January 8, 2009
Look at the weather head on the tip of the mast. It should be intact and in one piece. Look for conductors to potentially be rubbing exposd metal surfaces here. If they are rubbing or have been rubbing (even if the plastic is not rubbed through) this situation needs to be corrected as this could cause a service outage as well as be a safety issue. As you can see in the picture of the weather head, the plastic sheath has rubbed off and is exposing the aluminum conductor. Even though the weather head is isolated from the metal structure with a rubber insulator, water could create an electrical path between metallic surfaces causing a electrical short. This condition should be addressed by a licensed electrician.
Key inspections and action items:
- Visually inspect the service drop entrance into the weather head for wear, distortion or damage.
- Contact an electrician for correction.
January 6, 2009
At the house, the service cable will attach to a metal mast and enter a conduit through the weather-head. This conduit will serve a meter base. Inspect the mast and conduit to ensure it is mounted solidly, not pulled away from the house or overly distorted. A distorted mast is usually the result of undue stress on the service drop that may have occurred due to fallen tree limbs or debris that fell on the service cable. The masts are designed to endure quite a bit of stress and strain so it was probably a significant event to pull or bend the mast before the line was snapped (if at all). This condition needs to be corrected as this could pinch or nick the conductors in the conduit. Additionally, this distorted mast can allow moisture or varmints into the house creating more issues. Consult a professional electrician regarding repair or replacement.
Key Inspection Points
- Ensure Mast is secure and not pulled out of line.
- All roof attachments are secure and not causing leaks in the roof.
- Inspect for cracks or openings in the conduit that may be allowing water into the meter base.
January 4, 2009
During an extreme weather condition where the loss of electricity is widespread, individual service lines are consider lower priority than lines serving a community or neighborhood. For this reason, your home may be without services for an extended period of time if your only problem is the service entrance cable. Keeping you service cables free from tree limbs and obstructions will reduce your risk.
On the outside of the house, look for the location the electrical service arrives at the house. If you have a large black cable originating from a nearby utility pole, your service is considered aerial in lieu of underground. If you have underground service no routine or inspection is required. For aerial service, typically the utility pole is within 20 to 50 feet from the house. Visually follow the path of the cable to the house.
Look for a clean unobstructed path in which the cable travels to get to the house. If there are tree limbs or other items pushing the cable from its natural path to the house, this condition should be addressed. If there has been limbs rubbing the cable, use binoculars to inspect cable sheath to make sure it is still intact. If trimming is required; a minimum of 18″ to 24″ area of free space should encircle the cable. If tree trimming this area has never been performed, this could be quite involved, but after you perform it the first time, yearly inspections and pruning will be simplified. DO NOT TOUCH THE CABLE WITH ANY DEVICE THAT COULD CONDUCT ELECTRICITY. Never use a metal object to move the cable. If you do not have appropriate trimming tools, consider hiring a professional tree trimmer. If you choose to perform the work yourself, only perform the work on a clear dry day. If there has ever been any large limbs fall on the service line, ensure the service line is still a minimum of 10 feet above the ground at its lowest point. If the service wire (drop) is too low, there is usually a reason for it as previously fallen tree limbs may have caused the damage.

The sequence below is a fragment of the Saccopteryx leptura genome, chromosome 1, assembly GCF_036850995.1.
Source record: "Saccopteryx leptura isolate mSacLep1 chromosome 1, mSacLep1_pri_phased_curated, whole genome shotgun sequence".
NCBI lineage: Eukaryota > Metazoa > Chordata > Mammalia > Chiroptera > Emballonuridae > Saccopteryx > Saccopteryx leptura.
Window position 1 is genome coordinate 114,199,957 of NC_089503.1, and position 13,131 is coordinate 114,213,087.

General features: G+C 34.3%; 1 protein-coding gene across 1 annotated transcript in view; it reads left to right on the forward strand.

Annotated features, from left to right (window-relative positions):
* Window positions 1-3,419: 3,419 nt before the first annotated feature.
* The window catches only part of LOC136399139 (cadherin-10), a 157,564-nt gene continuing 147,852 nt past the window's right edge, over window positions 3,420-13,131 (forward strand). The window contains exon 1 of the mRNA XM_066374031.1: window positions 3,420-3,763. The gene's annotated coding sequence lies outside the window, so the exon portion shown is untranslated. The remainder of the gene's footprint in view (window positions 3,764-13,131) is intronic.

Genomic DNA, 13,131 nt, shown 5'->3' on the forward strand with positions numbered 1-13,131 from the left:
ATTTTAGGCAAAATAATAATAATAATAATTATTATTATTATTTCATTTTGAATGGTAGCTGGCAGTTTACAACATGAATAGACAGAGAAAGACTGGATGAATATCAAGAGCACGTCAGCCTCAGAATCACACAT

A similar inspection of telephone and TV cable (CATV) should be performed as well. Different from the electrical service provider, the cable and telephone suppliers will trim the trees around their service lines between the house and the service poles, but it may be difficult to get them to perform this work just because the foliage is heavy. Typically, they only perform the function if there is degradation in service or they are on site for another reason. In other words, you can wait till it breaks and call them out to fix the problem or you can trim it yourself if the foliage around the lines need trimming. Normally there is no dangerous voltage or high current associated with the CATV or telephone line, but follow the same precautions as with the electrical service.
Additionally, both the CATV and telephone lines should retain a space cushion of approximately 12″ to 18″ below the electrical service drop in its parallel path to the house. It’s okay for the CATV and telephone lines to touch each other but not the electrical line.
Key Inspection Points and Action Items:
- Visually inspect the electrical service drop for cuts, chips, flakes or bare spots.
- Trim trees and shrubs away from the line.
- Ensure the electrical line is at least 10′ high at its lowest point.
- Repeat inspection and correction process for the CATV and telephone service drops.
- Contact the appropriate utility (or electrician) if the the service drop(s) are in need of replacement.